I recently completed two bags, based on Columbia River Petroglyphs.
Both bags, photographed on petroglyphs from the Columbia River currently housed at Maryhill Museum of Art.
This first bag is based on a few very early examples of bags from the Columbia river area ( Ca. 1840 ). There is little work existing from that era today. This one was a special project for a close friend. Before the Bonneville Dam was built and covered Celilo Falls ( possibly the largest fishery in the world , with so many salmon migrating up the river it was said you could walk across on their backs ) it was a highly traveled area by tribes from the Columbia River and Plateau region and beyond. The falls were a huge trading crossroads, and after introduction of beads by Europeans, many tons of trade goods were ferried up the river by traders to trade with inland tribes. Sometimes accidents occurred, and at one time you could find beads intermixed in the sand on the banks of the river. My friend used to walk these banks collecting beads with his mother who was fighting cancer. It was a very special time for them and probably extended her life for several years. The beads and buttons they found are the very ones I used to make this bag for him. This area is now the backwaters of the dam, which covered vast stretches of important fisheries, river banks and also petroglyphs which will never be seen again unless the dam is removed.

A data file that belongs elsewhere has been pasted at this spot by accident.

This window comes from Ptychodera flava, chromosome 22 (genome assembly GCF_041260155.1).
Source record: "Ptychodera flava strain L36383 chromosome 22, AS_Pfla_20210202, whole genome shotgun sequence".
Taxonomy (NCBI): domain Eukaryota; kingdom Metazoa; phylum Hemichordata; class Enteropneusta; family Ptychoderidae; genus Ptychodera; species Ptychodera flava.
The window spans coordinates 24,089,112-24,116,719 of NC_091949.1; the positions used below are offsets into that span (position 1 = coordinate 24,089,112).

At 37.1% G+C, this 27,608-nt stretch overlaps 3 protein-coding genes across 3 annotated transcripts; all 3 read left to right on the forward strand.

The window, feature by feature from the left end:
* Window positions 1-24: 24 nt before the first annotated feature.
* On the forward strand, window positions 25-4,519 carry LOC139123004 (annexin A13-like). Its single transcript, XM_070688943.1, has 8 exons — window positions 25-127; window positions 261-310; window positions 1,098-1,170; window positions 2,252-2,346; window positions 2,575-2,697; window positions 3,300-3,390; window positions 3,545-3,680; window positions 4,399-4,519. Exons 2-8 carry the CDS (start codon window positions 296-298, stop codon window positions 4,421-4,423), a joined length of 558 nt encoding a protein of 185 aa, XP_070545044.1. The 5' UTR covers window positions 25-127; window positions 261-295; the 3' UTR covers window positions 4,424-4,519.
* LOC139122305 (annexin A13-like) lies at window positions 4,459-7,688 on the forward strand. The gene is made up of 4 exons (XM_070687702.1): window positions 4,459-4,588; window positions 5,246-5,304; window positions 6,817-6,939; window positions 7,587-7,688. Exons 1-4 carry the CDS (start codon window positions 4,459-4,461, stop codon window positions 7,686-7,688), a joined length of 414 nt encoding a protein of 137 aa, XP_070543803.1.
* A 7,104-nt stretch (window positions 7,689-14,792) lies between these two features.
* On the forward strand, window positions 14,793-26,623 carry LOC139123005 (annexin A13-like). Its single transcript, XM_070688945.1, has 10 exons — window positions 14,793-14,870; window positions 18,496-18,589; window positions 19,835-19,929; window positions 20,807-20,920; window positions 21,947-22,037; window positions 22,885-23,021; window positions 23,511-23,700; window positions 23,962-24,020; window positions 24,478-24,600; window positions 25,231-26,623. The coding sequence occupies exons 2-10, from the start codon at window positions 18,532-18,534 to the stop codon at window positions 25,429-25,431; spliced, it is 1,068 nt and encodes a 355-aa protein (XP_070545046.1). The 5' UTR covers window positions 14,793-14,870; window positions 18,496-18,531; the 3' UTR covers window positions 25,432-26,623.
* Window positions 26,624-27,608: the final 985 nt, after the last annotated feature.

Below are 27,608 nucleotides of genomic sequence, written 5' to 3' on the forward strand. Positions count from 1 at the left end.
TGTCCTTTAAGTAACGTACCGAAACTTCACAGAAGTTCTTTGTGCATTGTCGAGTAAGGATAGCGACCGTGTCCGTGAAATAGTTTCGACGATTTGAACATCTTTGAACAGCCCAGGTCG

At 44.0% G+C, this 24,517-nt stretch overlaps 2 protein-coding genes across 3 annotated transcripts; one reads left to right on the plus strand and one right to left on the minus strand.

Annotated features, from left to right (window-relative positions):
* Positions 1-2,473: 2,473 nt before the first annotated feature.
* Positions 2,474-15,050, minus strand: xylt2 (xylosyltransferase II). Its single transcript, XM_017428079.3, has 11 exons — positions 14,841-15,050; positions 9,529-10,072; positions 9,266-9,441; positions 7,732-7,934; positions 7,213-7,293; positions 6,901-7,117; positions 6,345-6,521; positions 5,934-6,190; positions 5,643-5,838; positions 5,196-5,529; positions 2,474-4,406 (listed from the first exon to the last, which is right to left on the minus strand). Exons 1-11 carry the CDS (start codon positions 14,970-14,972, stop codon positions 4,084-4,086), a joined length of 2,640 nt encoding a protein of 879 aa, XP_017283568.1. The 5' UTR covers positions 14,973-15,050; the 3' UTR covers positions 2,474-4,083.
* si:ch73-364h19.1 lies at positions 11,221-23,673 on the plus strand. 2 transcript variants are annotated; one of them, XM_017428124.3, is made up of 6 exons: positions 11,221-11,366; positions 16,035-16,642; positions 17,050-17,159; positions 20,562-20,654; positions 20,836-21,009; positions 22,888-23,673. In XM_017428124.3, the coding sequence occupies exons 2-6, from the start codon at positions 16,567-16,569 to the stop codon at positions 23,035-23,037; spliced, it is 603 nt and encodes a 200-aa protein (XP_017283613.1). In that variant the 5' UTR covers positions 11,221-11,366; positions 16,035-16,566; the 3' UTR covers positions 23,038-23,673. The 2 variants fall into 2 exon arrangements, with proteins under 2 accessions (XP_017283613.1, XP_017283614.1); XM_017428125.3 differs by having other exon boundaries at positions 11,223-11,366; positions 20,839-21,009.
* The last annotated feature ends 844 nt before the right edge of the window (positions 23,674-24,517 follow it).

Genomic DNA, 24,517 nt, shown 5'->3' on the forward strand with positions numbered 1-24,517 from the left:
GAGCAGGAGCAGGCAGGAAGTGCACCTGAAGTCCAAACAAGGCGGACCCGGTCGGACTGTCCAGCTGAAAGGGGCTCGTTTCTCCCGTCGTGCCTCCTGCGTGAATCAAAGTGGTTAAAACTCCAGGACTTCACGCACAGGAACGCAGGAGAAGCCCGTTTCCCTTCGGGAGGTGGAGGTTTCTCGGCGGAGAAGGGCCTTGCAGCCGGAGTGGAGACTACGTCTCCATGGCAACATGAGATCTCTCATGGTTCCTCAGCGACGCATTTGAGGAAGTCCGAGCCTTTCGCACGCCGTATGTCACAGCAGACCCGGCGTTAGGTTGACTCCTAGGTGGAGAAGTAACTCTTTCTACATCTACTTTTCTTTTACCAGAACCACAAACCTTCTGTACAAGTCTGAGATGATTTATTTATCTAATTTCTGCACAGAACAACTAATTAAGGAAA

This bag is on brain tanned deer hide, sinew sewn with found antique pony beads and quilled with wolf moss dyed porcupine quills.
This bag is a modern rendition of petroglyph designs, again using Columbia River rock art inspiration. It is beaded with 13/0 cut beads and 24k gold beads on Italian leather.
Both of these bags have a lot of meaning for me, as this is the art from where I grew up. I can relate this to a sense of place and people.